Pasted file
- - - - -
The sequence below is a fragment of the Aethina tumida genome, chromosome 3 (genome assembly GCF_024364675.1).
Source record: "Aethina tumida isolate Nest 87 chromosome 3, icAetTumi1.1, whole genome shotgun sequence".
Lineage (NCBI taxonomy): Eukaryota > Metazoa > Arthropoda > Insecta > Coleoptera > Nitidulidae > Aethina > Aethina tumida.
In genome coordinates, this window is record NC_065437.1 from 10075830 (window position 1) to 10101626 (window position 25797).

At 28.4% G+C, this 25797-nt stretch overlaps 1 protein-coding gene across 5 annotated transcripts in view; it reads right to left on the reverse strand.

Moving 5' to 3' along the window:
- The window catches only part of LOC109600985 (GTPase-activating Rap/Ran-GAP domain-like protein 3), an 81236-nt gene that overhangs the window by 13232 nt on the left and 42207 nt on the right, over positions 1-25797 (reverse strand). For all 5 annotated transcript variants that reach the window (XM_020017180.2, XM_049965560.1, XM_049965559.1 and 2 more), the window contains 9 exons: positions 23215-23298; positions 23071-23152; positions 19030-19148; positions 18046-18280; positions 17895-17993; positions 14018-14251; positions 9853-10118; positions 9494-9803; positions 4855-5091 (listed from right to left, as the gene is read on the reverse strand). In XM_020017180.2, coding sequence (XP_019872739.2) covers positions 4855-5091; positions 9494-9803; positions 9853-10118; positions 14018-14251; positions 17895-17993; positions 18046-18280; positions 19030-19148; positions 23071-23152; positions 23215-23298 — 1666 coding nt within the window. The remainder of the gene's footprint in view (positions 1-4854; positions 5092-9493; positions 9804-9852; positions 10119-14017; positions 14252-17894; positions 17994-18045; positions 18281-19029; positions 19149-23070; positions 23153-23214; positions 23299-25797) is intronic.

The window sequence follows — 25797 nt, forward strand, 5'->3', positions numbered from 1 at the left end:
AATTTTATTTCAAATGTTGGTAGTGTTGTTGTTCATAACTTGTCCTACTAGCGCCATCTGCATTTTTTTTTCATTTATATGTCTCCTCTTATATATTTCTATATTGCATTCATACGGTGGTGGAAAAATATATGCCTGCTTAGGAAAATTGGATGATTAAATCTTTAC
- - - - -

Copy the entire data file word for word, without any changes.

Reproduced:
The sequence below is a fragment of the Aethina tumida genome, chromosome 3 (genome assembly GCF_024364675.1).
Source record: "Aethina tumida isolate Nest 87 chromosome 3, icAetTumi1.1, whole genome shotgun sequence".
Lineage (NCBI taxonomy): Eukaryota > Metazoa > Arthropoda > Insecta > Coleoptera > Nitidulidae > Aethina > Aethina tumida.
In genome coordinates, this window is record NC_065437.1 from 10075830 (window position 1) to 10101626 (window position 25797).

At 28.4% G+C, this 25797-nt stretch overlaps 1 protein-coding gene across 5 annotated transcripts in view; it reads right to left on the reverse strand.

Moving 5' to 3' along the window:
- The window catches only part of LOC109600985 (GTPase-activating Rap/Ran-GAP domain-like protein 3), an 81236-nt gene that overhangs the window by 13232 nt on the left and 42207 nt on the right, over positions 1-25797 (reverse strand). For all 5 annotated transcript variants that reach the window (XM_020017180.2, XM_049965560.1, XM_049965559.1 and 2 more), the window contains 9 exons: positions 23215-23298; positions 23071-23152; positions 19030-19148; positions 18046-18280; positions 17895-17993; positions 14018-14251; positions 9853-10118; positions 9494-9803; positions 4855-5091 (listed from right to left, as the gene is read on the reverse strand). In XM_020017180.2, coding sequence (XP_019872739.2) covers positions 4855-5091; positions 9494-9803; positions 9853-10118; positions 14018-14251; positions 17895-17993; positions 18046-18280; positions 19030-19148; positions 23071-23152; positions 23215-23298 — 1666 coding nt within the window. The remainder of the gene's footprint in view (positions 1-4854; positions 5092-9493; positions 9804-9852; positions 10119-14017; positions 14252-17894; positions 17994-18045; positions 18281-19029; positions 19149-23070; positions 23153-23214; positions 23299-25797) is intronic.

The window sequence follows — 25797 nt, forward strand, 5'->3', positions numbered from 1 at the left end:
AATTTTATTTCAAATGTTGGTAGTGTTGTTGTTCATAACTTGTCCTACTAGCGCCATCTGCATTTTTTTTTCATTTATATGTCTCCTCTTATATATTTCTATATTGCATTCATACGGTGGTGGAAAAATATATGCCTGCTTAGGAAAATTGGATGATTAAATCTTTAC